Developing an effective breast cancer vaccine: Challenges to achieving sterile immunity versus resetting equilibrium

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Introduction: Evading immune destruction is an emerging hallmark of cancer. Immunotherapy of cancer is categorized as either specific stimulation of the immune system by active immunization, with cancer vaccines, or passive transfer of humor or cellular materials, such as, tumor specific antibodies (including immunomodulators) or adoptive cell therapy that inhibit the function of- or directly kill tumor cells. Modulation of immune response in cancer patients is the result of a balanced activity of T regulators and T effector cells. Methods and results: We will present the current information and the prospects for the future of immunotherapy in patients with breast cancer including tumor antigens for vaccines and targets for monoclonal antibodies and adoptive T-cell therapy. Discussion: Active immunotherapy in breast cancer and its implementation into clinical trials has largely been a frustrating experience in the last decades. After many years of controversy, the concept that the immune system regulates cancer development is experiencing a new resurgence. It is clear that the cancer immunosurveillance process indeed exists and potentially acts as an extrinsic tumor suppressor. It has been also clear that the immune system can facilitate tumor progression by sculpting the immunogenic phenotype of tumors as they develop. Cancer immunoediting represents a refinement of the cancer immunosurveillance hypothesis and resumes the complex interaction between tumor and immune system into three phases: elimination, equilibrium, and escape. Conclusion: What do we know about tumor immunogenicity and how might we therapeutically improve tumor immunogenicity? The first vaccine and the first immunomodulating agent were recently approved by the US Food and Drug Administration (FDA) for the treatment of prostate cancer (sipuleucel-T) and melanoma (ipilimumab), respectively. The success of future immunotherapy strategies will depend on the identification of additional immunogenic antigens that can serve as the best tumor-rejection targets. Therapeutic success will depend on developing the best antigen delivery systems and on the elucidation of the entire network of immune signalingsignaling pathways that regulate immune responses in the tumor microenvironment.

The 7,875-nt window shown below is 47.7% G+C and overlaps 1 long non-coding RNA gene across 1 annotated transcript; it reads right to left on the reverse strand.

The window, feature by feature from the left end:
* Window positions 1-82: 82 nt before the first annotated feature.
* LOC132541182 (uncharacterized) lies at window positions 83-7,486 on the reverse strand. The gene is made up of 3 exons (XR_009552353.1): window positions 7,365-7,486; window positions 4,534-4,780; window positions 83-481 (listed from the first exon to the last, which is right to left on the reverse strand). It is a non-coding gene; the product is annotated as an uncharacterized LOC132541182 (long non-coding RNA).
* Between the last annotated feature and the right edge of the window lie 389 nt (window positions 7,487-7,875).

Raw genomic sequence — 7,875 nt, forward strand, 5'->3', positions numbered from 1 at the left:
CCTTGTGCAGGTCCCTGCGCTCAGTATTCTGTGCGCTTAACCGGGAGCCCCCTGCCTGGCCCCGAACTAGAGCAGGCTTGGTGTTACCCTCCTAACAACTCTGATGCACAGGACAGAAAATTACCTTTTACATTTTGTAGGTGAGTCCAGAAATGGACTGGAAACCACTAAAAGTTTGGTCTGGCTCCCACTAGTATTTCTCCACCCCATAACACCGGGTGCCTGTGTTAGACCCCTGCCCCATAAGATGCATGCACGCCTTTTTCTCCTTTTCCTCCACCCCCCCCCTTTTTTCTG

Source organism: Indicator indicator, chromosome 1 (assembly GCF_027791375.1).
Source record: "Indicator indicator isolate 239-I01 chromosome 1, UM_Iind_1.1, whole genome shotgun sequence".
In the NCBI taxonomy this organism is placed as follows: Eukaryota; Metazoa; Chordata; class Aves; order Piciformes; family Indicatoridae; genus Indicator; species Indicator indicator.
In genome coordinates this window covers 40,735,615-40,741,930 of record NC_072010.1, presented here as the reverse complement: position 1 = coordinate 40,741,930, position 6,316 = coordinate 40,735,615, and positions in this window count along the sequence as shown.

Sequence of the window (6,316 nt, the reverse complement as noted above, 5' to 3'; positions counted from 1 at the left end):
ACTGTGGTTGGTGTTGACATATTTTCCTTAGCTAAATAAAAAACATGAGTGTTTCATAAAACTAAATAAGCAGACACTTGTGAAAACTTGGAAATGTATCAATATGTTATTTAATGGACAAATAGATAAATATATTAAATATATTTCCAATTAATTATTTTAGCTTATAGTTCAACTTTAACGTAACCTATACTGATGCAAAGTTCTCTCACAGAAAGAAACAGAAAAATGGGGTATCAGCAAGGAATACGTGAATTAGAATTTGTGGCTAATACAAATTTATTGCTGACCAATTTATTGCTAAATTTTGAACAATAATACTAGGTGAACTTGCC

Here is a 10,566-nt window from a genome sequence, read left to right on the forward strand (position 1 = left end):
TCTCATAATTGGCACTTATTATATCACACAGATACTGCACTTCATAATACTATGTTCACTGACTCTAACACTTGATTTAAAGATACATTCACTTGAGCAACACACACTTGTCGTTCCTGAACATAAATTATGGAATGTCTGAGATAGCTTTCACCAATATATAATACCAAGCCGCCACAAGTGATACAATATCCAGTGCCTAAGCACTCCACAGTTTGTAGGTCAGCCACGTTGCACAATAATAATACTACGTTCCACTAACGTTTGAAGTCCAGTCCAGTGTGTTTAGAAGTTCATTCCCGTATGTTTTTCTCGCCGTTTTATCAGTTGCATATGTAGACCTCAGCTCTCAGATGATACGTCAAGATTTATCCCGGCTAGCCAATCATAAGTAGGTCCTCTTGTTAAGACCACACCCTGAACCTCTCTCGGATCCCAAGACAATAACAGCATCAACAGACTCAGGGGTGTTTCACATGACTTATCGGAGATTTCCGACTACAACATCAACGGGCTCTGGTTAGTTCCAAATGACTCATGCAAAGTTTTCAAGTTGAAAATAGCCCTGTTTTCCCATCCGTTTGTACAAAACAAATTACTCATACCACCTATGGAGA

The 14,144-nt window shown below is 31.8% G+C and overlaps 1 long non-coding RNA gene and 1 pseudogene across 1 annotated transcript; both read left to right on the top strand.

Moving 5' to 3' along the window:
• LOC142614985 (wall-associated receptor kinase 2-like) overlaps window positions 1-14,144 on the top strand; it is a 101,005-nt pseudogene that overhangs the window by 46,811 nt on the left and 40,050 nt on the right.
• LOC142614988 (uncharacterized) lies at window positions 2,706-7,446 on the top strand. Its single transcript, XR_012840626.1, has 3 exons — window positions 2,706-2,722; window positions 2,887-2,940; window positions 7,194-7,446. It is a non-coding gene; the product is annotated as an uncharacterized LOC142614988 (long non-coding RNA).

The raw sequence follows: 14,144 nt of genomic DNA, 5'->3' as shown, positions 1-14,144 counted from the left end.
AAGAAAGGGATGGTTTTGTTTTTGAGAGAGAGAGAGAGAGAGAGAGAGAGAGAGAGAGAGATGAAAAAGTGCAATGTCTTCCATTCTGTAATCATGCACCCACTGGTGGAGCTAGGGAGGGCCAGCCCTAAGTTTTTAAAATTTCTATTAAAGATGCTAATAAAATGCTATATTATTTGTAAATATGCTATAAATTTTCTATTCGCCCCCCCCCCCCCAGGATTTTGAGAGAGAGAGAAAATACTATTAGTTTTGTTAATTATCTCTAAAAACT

Original languageEnglish
Issue numberS2
Publication statusPublished - Aug 1 2013


  • Breast cancer
  • Immune modulation
  • Therapeutic vaccination

ASJC Scopus subject areas

  • Surgery


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